Actually Simon writes a few suggestions at the beginning which I have forgotten and don’t have a copy to hand but here are a few idle thoughts. Perhaps begin by simply reading it from end to end in a very broad sense. Get the general layout- its divided into left and right hand . What aspects of these sections interest you or relate to you- that you can apply immediately to what you are currently studying- IE if your teacher is down on you for intonation then read and reread that section and begin applying the information to what you are doing with scales and pieces. The book is kept by the music stand on a chair for easy access. Reading in of itself is useful but not a substitute for application of what you read....
At the same time allocate part of your practice time to reading and applying small sections of the book. You might do this the simplest way which is, quite sensibly to `begin at the beginning` and work your way through. Tick off where you have got to. When an exercise strikes a real note with you either post it or make a note in a notebook to return to that exercises everyday as soon as possible. This approach is fine but then one is going to be working on bowing for a while. Another possibility is to read two or three exercises from the first section and two or three from the second in parallel.
Once you have worked through the book you will become aware of certain differences in the kinds of exercises and practice methods.
1) Some of them are simple `awareness` exercise and although they may radically alter your approach to playing they need not be done on a daily basis. You might make a note of those that are valuable to you and begin your weekend practice with these.
2) Some of the exercises are clearly highlighted by Simon using expressions such as `this is a master technique which should be used in all practice sessions,` or similar. These sentences should be highlighted and the exercises notes on a special wall poster or memo board to be viewed before beginning a practice session.
3) Some of the exercises are designed to be used as part of a daily routine. A good example is the `key bowing` section. One can photocopy this part and keep it separate on the music stand. Everyday, systematically select a few bowings from each type and practice them as part of your technical training.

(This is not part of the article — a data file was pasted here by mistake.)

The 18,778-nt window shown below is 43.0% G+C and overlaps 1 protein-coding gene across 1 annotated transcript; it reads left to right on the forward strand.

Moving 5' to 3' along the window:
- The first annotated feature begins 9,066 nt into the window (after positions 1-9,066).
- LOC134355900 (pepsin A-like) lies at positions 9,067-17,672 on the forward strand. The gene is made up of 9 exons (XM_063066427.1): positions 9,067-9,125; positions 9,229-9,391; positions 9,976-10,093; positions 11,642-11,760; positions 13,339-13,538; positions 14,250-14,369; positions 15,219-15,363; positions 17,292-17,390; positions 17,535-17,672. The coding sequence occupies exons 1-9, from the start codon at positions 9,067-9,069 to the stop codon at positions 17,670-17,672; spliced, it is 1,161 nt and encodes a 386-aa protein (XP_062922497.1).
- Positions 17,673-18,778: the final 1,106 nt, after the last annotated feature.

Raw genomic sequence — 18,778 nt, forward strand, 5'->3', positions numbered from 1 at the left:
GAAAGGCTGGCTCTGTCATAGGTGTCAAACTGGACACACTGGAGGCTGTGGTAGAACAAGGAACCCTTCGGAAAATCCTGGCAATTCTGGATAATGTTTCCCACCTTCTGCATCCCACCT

4) Some exercises clearly apply to a specific problem you may be having right now such as vibrato. Bookmark it and return to it daily, working at one or two different exercises a week until you find the one that really improves your problem the most and incorporate that into your daily routine for a while. Keep going back to the section, searching for a deeper understanding.
I suggest that once one has worked through the book in this kind of way one then has to go back again(as in the Aikido Kihon Dosa) and work deeper on one part or section. Have one day a week in which you take one section and work at it for a few hours. It might be general contact exercises or bow speed or whatever. A few hours focus on a specific area can help to substantially integrate your technique. During this work try to think like a teacher. This is because the time proven and irrefutably strongest method of learning anything is simple called `re-teaching.` IE the moment you learn anything you should create a mental image of a student in your head and teach what you have just studied to them. If you cannot do it you have not quite got it yet......
As far as `getting it is concerned I have noticed that this is a little bit of an issue with some people. They ask, quite reasonably, `How do I know when I have got it?` and seem on ocassion to be put off by a feeling that they won`t know when they have it. In a way this is over focusing on product and not paying enough attention to the `process.` The two things go hand in hand and if one pays careful attention to the instructions the sound will emerge which in turn will feed back into the process. It is important to remember that the most successful learning actually contains an element of struggle and insecurity. Very often one can miss the point that the feedback is built in. If someone is really fixated on this as a problem I ask them to practice the Suzuki pizz exercise in which one plucks a note, listens to the ring and tries to emulate that on a bow stroke. The feedback is built in: all the data is contained in the ringing note of the pizz and the copy you then make with the bow. No teacher, video, or tape recorder can really help you with this. One has to decide to use the ears/mind and actually listen to what one is doing. This can be a very hard lesson, but nobody ever said playing the violin was easy;)